JPMorgan and Goldman say stock recovery won’t be easy in 2023

(Bloomberg) — Investors ready to turn the page on stocks’ worst year since the global financial crisis should brace for more pain heading into 2023.

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That is the blunt message of top strategists from Morgan Stanley, Goldman Sachs Group Inc. staunchly hawkish.

The second half will mark a recovery once the Federal Reserve stops raising interest rates, they say — but it will likely be a moderate recovery that will still see stocks only moderately higher than they were at the end of 2022.

“The risks that stock markets have struggled with this year are not over and that makes me nervous about the outlook, especially in the first half,” Mislav Matejka, global equity strategist at JPMorgan Chase & Co., said in an interview.

According to the average target of 22 strategists polled by Bloomberg, the S&P 500 will end next year at 4,078 points — about 7% higher than current levels. The most optimistic forecast is a 24% increase, while the bearish view shows an 11% decline. In Europe, a similar study of 14 strategists predicted an average gain of about 5% for the Stoxx 600.

The cautious central case reflects the mountain of challenges from monetary tightening to the war in Ukraine and the energy crisis in Europe. The first of these has already helped quell a recent equity rally.

Even the better news on inflation has a big caveat, as it hasn’t stopped central banks from focusing on getting it under control. Hawking noises from both the Fed and the European Central Bank led to sharp stock falls last week and reminded investors that timing the much-anticipated policy shift won’t be easy.

If that message didn’t get through, the Bank of Japan hammered home on Tuesday with a shocking adjustment to its bond yield policy.

To be sure, consecutive years of decline are rare for US stocks, so after this year’s decline, it’s unlikely they’ll see yearly declines again in 2023. Since 1928, the S&P 500 has fallen only four times in two consecutive years: The Great Depression, World War II, the oil crisis of the 1970s, and the burst of the Internet bubble in the early 2000s.

Read more: After this year’s slump, the S&P 500 faces a historic warning sign

JPMorgan’s team expects the S&P 500 to fall back to 2022 lows before a Fed pivot fuels a second-half rebound that will leave it about 10% higher than current levels. At its low point this year, in October, the index was down 25% to 3,577 points.

Top money managers are also predicting a rocky start to 2023, with earnings shifting into the second half, according to a Bloomberg News survey released this month.

For those with an optimistic view, they can point to the resilience of the US economy, a slower pace of rate hikes and China’s reopening from strict Covid lockdowns.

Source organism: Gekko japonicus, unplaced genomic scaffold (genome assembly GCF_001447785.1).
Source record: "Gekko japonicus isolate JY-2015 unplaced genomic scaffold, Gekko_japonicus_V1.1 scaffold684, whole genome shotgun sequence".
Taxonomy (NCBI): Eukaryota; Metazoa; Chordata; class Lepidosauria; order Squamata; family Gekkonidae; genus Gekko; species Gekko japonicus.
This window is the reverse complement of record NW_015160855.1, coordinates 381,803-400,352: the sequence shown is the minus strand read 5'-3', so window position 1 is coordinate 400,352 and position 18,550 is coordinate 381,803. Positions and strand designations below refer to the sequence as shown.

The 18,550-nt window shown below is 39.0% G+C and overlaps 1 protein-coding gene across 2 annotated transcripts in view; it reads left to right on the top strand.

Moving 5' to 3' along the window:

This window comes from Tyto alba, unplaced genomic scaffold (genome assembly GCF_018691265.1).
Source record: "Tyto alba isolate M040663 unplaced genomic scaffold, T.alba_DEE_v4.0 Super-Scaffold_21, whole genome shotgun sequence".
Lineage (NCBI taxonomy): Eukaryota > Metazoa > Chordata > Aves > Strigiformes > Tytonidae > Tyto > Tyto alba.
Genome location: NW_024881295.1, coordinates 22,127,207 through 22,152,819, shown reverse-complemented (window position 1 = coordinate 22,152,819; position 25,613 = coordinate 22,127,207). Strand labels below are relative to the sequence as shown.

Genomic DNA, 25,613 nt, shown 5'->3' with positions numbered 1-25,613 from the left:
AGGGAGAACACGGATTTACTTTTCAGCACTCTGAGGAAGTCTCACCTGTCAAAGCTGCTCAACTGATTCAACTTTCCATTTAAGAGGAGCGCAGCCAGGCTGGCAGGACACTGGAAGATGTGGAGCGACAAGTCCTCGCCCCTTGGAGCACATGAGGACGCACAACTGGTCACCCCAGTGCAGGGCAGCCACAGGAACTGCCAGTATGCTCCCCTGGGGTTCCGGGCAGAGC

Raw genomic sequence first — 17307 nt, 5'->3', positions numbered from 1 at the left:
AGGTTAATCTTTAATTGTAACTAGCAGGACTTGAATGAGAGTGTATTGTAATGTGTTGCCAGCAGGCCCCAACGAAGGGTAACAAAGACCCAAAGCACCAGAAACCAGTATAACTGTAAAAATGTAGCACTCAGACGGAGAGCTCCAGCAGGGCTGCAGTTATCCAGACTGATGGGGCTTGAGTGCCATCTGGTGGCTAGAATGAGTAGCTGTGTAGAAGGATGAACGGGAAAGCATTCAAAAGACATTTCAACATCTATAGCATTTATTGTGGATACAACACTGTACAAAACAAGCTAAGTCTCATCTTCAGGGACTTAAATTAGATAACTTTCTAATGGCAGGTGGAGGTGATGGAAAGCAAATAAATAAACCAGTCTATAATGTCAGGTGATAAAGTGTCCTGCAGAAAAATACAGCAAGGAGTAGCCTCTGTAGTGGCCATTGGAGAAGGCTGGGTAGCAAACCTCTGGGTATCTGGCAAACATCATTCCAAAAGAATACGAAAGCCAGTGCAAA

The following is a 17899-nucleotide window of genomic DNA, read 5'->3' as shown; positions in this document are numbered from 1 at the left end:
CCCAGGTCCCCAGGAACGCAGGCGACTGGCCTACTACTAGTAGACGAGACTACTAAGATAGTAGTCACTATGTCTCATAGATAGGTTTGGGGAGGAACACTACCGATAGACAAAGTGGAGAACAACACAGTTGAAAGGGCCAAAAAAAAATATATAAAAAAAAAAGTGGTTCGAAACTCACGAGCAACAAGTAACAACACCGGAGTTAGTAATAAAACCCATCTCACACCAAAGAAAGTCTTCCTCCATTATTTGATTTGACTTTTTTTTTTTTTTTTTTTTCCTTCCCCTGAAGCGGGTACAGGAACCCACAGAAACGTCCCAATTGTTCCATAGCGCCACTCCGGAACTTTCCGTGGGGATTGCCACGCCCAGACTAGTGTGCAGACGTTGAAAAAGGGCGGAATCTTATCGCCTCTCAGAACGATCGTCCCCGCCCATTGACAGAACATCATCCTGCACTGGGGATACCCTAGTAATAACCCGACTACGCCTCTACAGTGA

But despite all that, one of the main consensus among strategists is that stock markets are not yet reflecting a generally bleak economic outlook.

Christian Mueller-Glissmann and Cecilia Mariotti of Goldman Sachs said late last month that their model implied a 39% chance of a US growth slowdown over the next 12 months, but risk assets only priced in an 11% chance.

Morgan Stanley’s Michael Wilson—a stalwart bear ranked No. 1 in this year’s institutional investor survey—sees the S&P 500 drop a whopping 21% more in the first quarter. With a subsequent recovery, the index will end the year at about 3,900 points, representing an increase of about 2% from Monday’s closing price.

Linked to the deteriorating economic outlook are corporate earnings. While earnings in 2022 have held up surprisingly well to runaway inflation, they are expected to crumble next year as pressure on margins mounts and weaker demand brings greater risk of stagflation.

Wilson warned this week that the profit decline could be similar to that seen during the 2008 financial crisis, and that it is not priced into stocks.

A survey by Bank of America Corp. also found that fund managers expect the earnings outlook to worsen next year, leading them to be more positive on bonds compared to equities. Their relative positioning in equities versus fixed income is the lowest since 2009.

“We don’t expect this year’s constructive growth to continue into 2023,” said Dubravko Lakos-Bujas, a strategist at JPMorgan and No. 2 in the Institutional Investor survey. He expects earnings to fall 9% in the US, 10% in the Eurozone and 4% in Japan.

According to Goldman Sachs strategist Sharon Bell, the drop in earnings in Europe may not be as bad as during typical recessions. While previous contractions have sent earnings down about 30%, this time the decline may be limited to 8%, in part due to the boost for luxury and mining companies from China’s easing of Covid lockdowns.

In Asia, Beijing’s shift from its Covid Zero policy has also improved the outlook for equities there.

Morgan Stanley strategists, including Jonathan Garner, remain overweight emerging market equities in the region relative to developed markets, as they are “more confident that a new bull cycle is starting.” The team at Nomura Holdings Inc. meanwhile, said recessions in the West will allow Asia to outperform as equities there offer cheaper valuations and better fundamental prospects.

“2023 is a year where global growth forecasts have taken quite a hit,” said Mehvish Ayub, senior investment strategist at State Street Global Advisors. “It is a continued uncertain outlook with a lot of volatility to navigate. Equities continue to be challenged.”

–With help from Lu Wang and Michael Msika.

(Context updates on S&P 500 annual performance in ninth paragraph)

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